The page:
showing two rounds of convection, one around 19-21Z and another
around 00Z, both have severe potential although first line may
end up better severe threat, and second line may be the flooding
threat, but this remains to be seen.

Previously...In the immediate future, a couple of of bands of
showers will moves across the nrn and ern zones thru early this
morning, these are depicted fairly well by the HRRR, which clear
them out of the ern zones by 12Z. I suspect the HRRR may be
hanging on them too long, but wither way they should be
weakening as they move thru and not amount too much by the time
the cross the CWA, despite some lightning currently N of KBTV/.
Further west toward Ottawa, the front has been fairly active
overnight as well, and the HRRR does bring some SHRA/TSRA across
the far nrn zones this morning, but the concern for severe will
be this afternoon into this evening.

But first, let`s discuss the heat. Pretty decent low to mid
lvl WSW jet moving through today with 850 temps surging to
around 20C this afternoon, so, mixing down these warm temps
should not be a problem, and wind direction should provide
additional in the southern areas due to the downslope. The
downslope will help keep Tds down a bit, but they will still get
well into the 60s to around 70 in some spots, and this will
produce heat index values in the mid 90s to around 100 in much
of the southern half of NH, and SW ME. HEat indices will
probably reach into the 90s across much of the CWA today, with
only the mid-coast, and the ME mountains missing out. I did
extend the heat advisory into Cumberland county as interior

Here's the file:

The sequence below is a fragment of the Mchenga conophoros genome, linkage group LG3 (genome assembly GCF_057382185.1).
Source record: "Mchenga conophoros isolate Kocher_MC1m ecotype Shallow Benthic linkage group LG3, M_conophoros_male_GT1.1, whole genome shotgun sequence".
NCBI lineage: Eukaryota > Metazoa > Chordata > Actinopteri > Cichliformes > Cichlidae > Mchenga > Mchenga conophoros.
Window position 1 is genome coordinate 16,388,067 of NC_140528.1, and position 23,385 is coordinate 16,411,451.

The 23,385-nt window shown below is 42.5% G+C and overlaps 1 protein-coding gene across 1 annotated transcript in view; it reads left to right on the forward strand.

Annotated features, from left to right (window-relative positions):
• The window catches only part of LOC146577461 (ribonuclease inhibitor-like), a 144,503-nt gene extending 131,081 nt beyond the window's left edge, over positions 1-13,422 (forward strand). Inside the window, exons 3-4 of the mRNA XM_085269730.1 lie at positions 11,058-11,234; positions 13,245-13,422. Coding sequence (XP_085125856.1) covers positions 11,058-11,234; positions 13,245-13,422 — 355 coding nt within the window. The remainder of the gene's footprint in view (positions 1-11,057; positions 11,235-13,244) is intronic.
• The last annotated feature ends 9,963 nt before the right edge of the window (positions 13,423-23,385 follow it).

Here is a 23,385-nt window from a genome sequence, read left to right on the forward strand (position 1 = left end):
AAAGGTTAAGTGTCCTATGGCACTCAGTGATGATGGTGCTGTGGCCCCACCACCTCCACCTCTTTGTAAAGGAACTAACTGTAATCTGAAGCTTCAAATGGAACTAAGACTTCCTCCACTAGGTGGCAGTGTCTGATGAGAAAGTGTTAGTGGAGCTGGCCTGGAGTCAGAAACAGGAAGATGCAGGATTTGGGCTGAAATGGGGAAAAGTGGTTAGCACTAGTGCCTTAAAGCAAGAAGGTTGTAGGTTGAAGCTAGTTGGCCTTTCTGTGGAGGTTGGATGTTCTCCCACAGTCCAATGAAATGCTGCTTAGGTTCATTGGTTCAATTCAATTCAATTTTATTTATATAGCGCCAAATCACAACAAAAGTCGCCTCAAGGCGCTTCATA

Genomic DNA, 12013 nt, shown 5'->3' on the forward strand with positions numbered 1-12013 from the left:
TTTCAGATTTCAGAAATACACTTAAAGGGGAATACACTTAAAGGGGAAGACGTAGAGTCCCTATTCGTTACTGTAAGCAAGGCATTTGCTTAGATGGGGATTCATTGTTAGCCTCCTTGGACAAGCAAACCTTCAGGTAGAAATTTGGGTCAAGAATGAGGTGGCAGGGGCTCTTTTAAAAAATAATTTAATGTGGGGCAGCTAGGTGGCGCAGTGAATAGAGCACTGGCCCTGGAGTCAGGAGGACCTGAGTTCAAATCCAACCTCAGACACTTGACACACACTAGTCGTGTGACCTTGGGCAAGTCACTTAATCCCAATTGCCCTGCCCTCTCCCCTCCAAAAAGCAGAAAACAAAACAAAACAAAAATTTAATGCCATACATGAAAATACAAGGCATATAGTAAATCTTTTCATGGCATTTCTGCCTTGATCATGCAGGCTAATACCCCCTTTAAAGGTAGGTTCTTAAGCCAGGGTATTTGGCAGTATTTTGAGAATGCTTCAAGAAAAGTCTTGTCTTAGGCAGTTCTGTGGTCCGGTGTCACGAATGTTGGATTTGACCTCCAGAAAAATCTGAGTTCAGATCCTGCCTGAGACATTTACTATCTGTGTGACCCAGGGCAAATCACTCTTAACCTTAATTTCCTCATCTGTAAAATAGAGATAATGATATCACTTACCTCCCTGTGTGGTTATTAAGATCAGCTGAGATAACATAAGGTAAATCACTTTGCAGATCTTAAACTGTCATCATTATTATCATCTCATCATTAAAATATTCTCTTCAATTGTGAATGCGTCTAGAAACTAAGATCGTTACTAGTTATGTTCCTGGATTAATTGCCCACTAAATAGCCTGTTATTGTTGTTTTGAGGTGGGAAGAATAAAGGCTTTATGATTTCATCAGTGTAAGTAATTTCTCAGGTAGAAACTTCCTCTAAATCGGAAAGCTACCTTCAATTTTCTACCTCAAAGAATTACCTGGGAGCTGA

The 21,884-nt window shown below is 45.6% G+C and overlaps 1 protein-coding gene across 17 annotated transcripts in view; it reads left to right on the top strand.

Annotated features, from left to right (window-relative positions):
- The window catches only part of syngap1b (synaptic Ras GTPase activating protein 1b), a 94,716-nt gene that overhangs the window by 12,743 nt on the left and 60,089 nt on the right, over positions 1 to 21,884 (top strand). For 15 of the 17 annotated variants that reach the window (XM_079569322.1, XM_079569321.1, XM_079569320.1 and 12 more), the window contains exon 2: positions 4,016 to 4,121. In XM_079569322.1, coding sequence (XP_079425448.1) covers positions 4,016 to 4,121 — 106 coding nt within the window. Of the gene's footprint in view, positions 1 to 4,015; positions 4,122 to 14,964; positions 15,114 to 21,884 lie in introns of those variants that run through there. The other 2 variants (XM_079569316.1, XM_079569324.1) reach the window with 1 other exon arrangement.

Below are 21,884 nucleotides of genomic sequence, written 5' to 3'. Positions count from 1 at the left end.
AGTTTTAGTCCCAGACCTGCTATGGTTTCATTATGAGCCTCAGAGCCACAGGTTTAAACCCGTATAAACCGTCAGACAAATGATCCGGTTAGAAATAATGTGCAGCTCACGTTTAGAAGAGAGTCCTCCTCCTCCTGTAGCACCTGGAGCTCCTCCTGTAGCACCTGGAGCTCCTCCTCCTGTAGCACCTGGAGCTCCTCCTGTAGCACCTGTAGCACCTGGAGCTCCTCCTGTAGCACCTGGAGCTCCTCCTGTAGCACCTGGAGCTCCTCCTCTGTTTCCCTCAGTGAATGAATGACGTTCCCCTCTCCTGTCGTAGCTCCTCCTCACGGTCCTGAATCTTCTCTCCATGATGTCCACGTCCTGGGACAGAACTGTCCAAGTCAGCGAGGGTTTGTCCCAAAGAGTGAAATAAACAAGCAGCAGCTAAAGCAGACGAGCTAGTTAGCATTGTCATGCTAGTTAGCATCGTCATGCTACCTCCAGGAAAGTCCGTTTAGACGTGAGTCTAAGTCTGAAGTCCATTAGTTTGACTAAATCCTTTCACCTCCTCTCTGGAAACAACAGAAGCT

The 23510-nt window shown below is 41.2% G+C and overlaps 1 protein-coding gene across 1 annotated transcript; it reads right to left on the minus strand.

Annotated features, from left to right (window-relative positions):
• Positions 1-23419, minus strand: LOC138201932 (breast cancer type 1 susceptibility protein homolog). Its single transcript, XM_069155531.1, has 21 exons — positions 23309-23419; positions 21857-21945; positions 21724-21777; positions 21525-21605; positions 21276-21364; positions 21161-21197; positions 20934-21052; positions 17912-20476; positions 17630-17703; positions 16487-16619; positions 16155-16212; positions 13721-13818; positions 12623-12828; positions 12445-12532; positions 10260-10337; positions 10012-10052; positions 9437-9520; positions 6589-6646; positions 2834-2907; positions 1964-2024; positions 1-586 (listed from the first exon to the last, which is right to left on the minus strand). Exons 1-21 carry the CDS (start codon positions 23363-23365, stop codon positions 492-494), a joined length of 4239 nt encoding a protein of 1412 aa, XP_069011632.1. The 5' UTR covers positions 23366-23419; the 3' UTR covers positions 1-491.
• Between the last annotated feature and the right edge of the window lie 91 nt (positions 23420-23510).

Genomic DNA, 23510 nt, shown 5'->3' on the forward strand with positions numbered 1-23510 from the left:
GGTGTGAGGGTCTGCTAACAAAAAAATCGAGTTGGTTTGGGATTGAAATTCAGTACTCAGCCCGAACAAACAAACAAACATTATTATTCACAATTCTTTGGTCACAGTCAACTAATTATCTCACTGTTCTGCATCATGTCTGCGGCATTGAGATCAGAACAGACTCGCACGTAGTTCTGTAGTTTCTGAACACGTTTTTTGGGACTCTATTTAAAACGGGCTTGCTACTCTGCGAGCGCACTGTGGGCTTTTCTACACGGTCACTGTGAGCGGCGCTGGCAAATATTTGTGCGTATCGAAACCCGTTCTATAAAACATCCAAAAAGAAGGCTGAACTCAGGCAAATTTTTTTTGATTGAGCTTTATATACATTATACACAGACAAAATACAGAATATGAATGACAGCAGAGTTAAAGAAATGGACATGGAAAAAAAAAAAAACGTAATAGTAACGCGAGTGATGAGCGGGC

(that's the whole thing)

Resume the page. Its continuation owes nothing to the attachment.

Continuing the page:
areas , especially on the coastal side of Sebago Lake, should
get into criteria, as well and the coastal areas around
Portland. Probably on the other side of Casco Bay, near
Brunswick and definitely Harpswell, HI values will stay below

On to the t-storms this afternoon. Most of the storms associated
with the immediate front will likely not move into the northern
until late in the afternoon, and we`ll talk about these in the
tonight part of the discussion. Still will have to watch for any
storm that do pop up this afternoon. Good capping with warm mid
lvls should keep them from getting too strong, but if anything
can break the cap, they will have plenty of fuel to work with,
and a rotating supercell is not out of the question, given
decent shear and plenty of instability, and despite weak mid
level lapse rates.


Line of storms associated with frontal will likely cross into
the mountains between 4 and 6 pm. This line will be the best chc
for any severe weather as it traverses the CWA from NW-SE
during the late afternoon and evening. Best chance will be away
from the coast in ME and central and northern NH, but cannot
rule out a line that makes pretty close to the coast. Wind
damage will be on threat from these storms, as will lightning,
as there should be a fair mount of it. The other issue the flash